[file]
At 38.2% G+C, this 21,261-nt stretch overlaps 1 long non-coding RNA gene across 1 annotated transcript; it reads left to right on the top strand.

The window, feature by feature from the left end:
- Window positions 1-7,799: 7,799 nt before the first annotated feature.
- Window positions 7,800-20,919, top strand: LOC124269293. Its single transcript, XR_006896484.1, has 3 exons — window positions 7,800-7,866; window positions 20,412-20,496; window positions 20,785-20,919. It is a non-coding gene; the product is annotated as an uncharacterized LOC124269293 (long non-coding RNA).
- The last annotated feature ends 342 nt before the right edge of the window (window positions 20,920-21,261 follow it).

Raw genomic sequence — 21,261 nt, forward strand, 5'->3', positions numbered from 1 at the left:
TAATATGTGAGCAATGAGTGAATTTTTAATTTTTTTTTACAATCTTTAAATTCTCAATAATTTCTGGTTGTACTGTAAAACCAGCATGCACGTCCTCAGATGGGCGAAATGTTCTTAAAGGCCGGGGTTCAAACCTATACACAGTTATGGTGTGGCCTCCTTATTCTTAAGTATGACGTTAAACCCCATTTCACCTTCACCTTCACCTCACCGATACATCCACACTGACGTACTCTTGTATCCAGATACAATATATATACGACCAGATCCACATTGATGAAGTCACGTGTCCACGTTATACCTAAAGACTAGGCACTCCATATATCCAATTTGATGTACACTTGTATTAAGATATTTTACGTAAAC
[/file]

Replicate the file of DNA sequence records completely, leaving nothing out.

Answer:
At 38.2% G+C, this 21,261-nt stretch overlaps 1 long non-coding RNA gene across 1 annotated transcript; it reads left to right on the top strand.

The window, feature by feature from the left end:
- Window positions 1-7,799: 7,799 nt before the first annotated feature.
- Window positions 7,800-20,919, top strand: LOC124269293. Its single transcript, XR_006896484.1, has 3 exons — window positions 7,800-7,866; window positions 20,412-20,496; window positions 20,785-20,919. It is a non-coding gene; the product is annotated as an uncharacterized LOC124269293 (long non-coding RNA).
- The last annotated feature ends 342 nt before the right edge of the window (window positions 20,920-21,261 follow it).

Raw genomic sequence — 21,261 nt, forward strand, 5'->3', positions numbered from 1 at the left:
TAATATGTGAGCAATGAGTGAATTTTTAATTTTTTTTTACAATCTTTAAATTCTCAATAATTTCTGGTTGTACTGTAAAACCAGCATGCACGTCCTCAGATGGGCGAAATGTTCTTAAAGGCCGGGGTTCAAACCTATACACAGTTATGGTGTGGCCTCCTTATTCTTAAGTATGACGTTAAACCCCATTTCACCTTCACCTTCACCTCACCGATACATCCACACTGACGTACTCTTGTATCCAGATACAATATATATACGACCAGATCCACATTGATGAAGTCACGTGTCCACGTTATACCTAAAGACTAGGCACTCCATATATCCAATTTGATGTACACTTGTATTAAGATATTTTACGTAAAC